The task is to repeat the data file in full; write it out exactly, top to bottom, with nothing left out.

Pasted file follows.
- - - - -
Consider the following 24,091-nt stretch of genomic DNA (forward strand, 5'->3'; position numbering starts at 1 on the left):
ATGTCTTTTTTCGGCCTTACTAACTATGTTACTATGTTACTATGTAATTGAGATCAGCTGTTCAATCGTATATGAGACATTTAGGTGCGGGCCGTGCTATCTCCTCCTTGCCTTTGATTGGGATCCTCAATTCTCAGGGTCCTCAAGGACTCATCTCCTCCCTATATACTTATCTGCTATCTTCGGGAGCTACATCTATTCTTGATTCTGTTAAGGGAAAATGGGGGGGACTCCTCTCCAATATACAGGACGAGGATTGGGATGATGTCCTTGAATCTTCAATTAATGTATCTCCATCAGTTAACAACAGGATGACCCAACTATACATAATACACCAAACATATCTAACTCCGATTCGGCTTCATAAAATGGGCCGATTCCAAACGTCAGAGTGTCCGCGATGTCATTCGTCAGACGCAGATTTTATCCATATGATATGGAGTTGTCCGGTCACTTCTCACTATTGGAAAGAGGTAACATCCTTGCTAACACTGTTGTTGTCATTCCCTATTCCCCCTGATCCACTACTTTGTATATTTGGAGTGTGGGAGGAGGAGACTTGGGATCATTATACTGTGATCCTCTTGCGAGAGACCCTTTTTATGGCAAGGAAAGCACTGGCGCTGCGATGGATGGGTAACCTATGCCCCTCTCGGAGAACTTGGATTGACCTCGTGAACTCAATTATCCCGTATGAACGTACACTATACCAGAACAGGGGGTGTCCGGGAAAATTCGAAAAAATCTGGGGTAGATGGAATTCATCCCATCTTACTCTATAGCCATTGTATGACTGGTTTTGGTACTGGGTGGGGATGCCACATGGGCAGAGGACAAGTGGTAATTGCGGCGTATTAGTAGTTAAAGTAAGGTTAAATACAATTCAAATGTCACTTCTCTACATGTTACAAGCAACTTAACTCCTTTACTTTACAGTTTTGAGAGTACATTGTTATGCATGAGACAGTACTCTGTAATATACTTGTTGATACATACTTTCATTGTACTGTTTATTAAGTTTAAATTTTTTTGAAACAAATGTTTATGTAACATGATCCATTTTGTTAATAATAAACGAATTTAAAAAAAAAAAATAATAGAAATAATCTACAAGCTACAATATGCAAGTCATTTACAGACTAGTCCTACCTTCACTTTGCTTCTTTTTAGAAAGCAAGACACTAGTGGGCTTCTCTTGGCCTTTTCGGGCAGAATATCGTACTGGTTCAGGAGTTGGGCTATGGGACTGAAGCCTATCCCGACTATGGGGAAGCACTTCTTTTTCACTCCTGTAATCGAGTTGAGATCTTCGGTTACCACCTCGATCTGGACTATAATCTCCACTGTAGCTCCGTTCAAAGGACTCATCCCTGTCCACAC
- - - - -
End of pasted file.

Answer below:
Consider the following 24,091-nt stretch of genomic DNA (forward strand, 5'->3'; position numbering starts at 1 on the left):
ATGTCTTTTTTCGGCCTTACTAACTATGTTACTATGTTACTATGTAATTGAGATCAGCTGTTCAATCGTATATGAGACATTTAGGTGCGGGCCGTGCTATCTCCTCCTTGCCTTTGATTGGGATCCTCAATTCTCAGGGTCCTCAAGGACTCATCTCCTCCCTATATACTTATCTGCTATCTTCGGGAGCTACATCTATTCTTGATTCTGTTAAGGGAAAATGGGGGGGACTCCTCTCCAATATACAGGACGAGGATTGGGATGATGTCCTTGAATCTTCAATTAATGTATCTCCATCAGTTAACAACAGGATGACCCAACTATACATAATACACCAAACATATCTAACTCCGATTCGGCTTCATAAAATGGGCCGATTCCAAACGTCAGAGTGTCCGCGATGTCATTCGTCAGACGCAGATTTTATCCATATGATATGGAGTTGTCCGGTCACTTCTCACTATTGGAAAGAGGTAACATCCTTGCTAACACTGTTGTTGTCATTCCCTATTCCCCCTGATCCACTACTTTGTATATTTGGAGTGTGGGAGGAGGAGACTTGGGATCATTATACTGTGATCCTCTTGCGAGAGACCCTTTTTATGGCAAGGAAAGCACTGGCGCTGCGATGGATGGGTAACCTATGCCCCTCTCGGAGAACTTGGATTGACCTCGTGAACTCAATTATCCCGTATGAACGTACACTATACCAGAACAGGGGGTGTCCGGGAAAATTCGAAAAAATCTGGGGTAGATGGAATTCATCCCATCTTACTCTATAGCCATTGTATGACTGGTTTTGGTACTGGGTGGGGATGCCACATGGGCAGAGGACAAGTGGTAATTGCGGCGTATTAGTAGTTAAAGTAAGGTTAAATACAATTCAAATGTCACTTCTCTACATGTTACAAGCAACTTAACTCCTTTACTTTACAGTTTTGAGAGTACATTGTTATGCATGAGACAGTACTCTGTAATATACTTGTTGATACATACTTTCATTGTACTGTTTATTAAGTTTAAATTTTTTTGAAACAAATGTTTATGTAACATGATCCATTTTGTTAATAATAAACGAATTTAAAAAAAAAAAATAATAGAAATAATCTACAAGCTACAATATGCAAGTCATTTACAGACTAGTCCTACCTTCACTTTGCTTCTTTTTAGAAAGCAAGACACTAGTGGGCTTCTCTTGGCCTTTTCGGGCAGAATATCGTACTGGTTCAGGAGTTGGGCTATGGGACTGAAGCCTATCCCGACTATGGGGAAGCACTTCTTTTTCACTCCTGTAATCGAGTTGAGATCTTCGGTTACCACCTCGATCTGGACTATAATCTCCACTGTAGCTCCGTTCAAAGGACTCATCCCTGTCCACAC